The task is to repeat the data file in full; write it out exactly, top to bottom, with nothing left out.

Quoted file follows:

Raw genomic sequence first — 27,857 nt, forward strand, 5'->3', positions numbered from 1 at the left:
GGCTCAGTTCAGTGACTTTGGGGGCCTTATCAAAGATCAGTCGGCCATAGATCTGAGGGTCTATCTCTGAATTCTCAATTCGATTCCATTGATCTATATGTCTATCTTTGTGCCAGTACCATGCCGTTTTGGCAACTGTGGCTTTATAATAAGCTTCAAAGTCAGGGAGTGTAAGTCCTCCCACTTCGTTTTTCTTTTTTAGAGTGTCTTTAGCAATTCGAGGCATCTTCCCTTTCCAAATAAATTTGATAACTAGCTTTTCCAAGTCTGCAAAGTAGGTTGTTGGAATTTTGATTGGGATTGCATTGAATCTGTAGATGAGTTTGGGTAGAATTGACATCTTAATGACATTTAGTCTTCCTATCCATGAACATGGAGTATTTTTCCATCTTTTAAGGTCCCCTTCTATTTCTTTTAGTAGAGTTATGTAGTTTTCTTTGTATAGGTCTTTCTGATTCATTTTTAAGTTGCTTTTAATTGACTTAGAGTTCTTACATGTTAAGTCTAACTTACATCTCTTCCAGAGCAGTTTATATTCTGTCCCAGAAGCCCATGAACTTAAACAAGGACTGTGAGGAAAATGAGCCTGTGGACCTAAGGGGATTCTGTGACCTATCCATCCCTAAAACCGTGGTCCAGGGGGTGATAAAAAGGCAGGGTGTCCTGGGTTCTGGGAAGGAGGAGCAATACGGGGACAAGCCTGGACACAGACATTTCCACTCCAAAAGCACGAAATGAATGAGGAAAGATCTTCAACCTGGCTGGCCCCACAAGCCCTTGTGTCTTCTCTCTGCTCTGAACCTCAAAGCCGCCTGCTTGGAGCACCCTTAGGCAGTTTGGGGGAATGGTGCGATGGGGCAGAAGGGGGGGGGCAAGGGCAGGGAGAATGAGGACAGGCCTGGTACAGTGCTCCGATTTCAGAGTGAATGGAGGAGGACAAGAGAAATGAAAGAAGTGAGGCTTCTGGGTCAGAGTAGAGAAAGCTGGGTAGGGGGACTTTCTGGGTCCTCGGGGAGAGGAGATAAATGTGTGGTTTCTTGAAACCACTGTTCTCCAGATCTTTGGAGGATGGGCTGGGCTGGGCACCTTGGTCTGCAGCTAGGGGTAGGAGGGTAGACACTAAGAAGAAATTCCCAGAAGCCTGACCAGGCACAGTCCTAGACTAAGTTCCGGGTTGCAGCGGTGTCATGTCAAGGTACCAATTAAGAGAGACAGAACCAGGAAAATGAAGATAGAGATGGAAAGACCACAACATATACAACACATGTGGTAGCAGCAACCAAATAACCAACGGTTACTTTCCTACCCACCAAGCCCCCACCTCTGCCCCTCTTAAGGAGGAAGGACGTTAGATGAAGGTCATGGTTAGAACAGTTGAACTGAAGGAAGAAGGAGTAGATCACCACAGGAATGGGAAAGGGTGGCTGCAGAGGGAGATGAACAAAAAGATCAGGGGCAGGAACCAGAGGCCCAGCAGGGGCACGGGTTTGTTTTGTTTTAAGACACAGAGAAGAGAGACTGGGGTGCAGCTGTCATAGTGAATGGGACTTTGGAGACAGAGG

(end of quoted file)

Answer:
Raw genomic sequence first — 27,857 nt, forward strand, 5'->3', positions numbered from 1 at the left:
GGCTCAGTTCAGTGACTTTGGGGGCCTTATCAAAGATCAGTCGGCCATAGATCTGAGGGTCTATCTCTGAATTCTCAATTCGATTCCATTGATCTATATGTCTATCTTTGTGCCAGTACCATGCCGTTTTGGCAACTGTGGCTTTATAATAAGCTTCAAAGTCAGGGAGTGTAAGTCCTCCCACTTCGTTTTTCTTTTTTAGAGTGTCTTTAGCAATTCGAGGCATCTTCCCTTTCCAAATAAATTTGATAACTAGCTTTTCCAAGTCTGCAAAGTAGGTTGTTGGAATTTTGATTGGGATTGCATTGAATCTGTAGATGAGTTTGGGTAGAATTGACATCTTAATGACATTTAGTCTTCCTATCCATGAACATGGAGTATTTTTCCATCTTTTAAGGTCCCCTTCTATTTCTTTTAGTAGAGTTATGTAGTTTTCTTTGTATAGGTCTTTCTGATTCATTTTTAAGTTGCTTTTAATTGACTTAGAGTTCTTACATGTTAAGTCTAACTTACATCTCTTCCAGAGCAGTTTATATTCTGTCCCAGAAGCCCATGAACTTAAACAAGGACTGTGAGGAAAATGAGCCTGTGGACCTAAGGGGATTCTGTGACCTATCCATCCCTAAAACCGTGGTCCAGGGGGTGATAAAAAGGCAGGGTGTCCTGGGTTCTGGGAAGGAGGAGCAATACGGGGACAAGCCTGGACACAGACATTTCCACTCCAAAAGCACGAAATGAATGAGGAAAGATCTTCAACCTGGCTGGCCCCACAAGCCCTTGTGTCTTCTCTCTGCTCTGAACCTCAAAGCCGCCTGCTTGGAGCACCCTTAGGCAGTTTGGGGGAATGGTGCGATGGGGCAGAAGGGGGGGGGCAAGGGCAGGGAGAATGAGGACAGGCCTGGTACAGTGCTCCGATTTCAGAGTGAATGGAGGAGGACAAGAGAAATGAAAGAAGTGAGGCTTCTGGGTCAGAGTAGAGAAAGCTGGGTAGGGGGACTTTCTGGGTCCTCGGGGAGAGGAGATAAATGTGTGGTTTCTTGAAACCACTGTTCTCCAGATCTTTGGAGGATGGGCTGGGCTGGGCACCTTGGTCTGCAGCTAGGGGTAGGAGGGTAGACACTAAGAAGAAATTCCCAGAAGCCTGACCAGGCACAGTCCTAGACTAAGTTCCGGGTTGCAGCGGTGTCATGTCAAGGTACCAATTAAGAGAGACAGAACCAGGAAAATGAAGATAGAGATGGAAAGACCACAACATATACAACACATGTGGTAGCAGCAACCAAATAACCAACGGTTACTTTCCTACCCACCAAGCCCCCACCTCTGCCCCTCTTAAGGAGGAAGGACGTTAGATGAAGGTCATGGTTAGAACAGTTGAACTGAAGGAAGAAGGAGTAGATCACCACAGGAATGGGAAAGGGTGGCTGCAGAGGGAGATGAACAAAAAGATCAGGGGCAGGAACCAGAGGCCCAGCAGGGGCACGGGTTTGTTTTGTTTTAAGACACAGAGAAGAGAGACTGGGGTGCAGCTGTCATAGTGAATGGGACTTTGGAGACAGAGG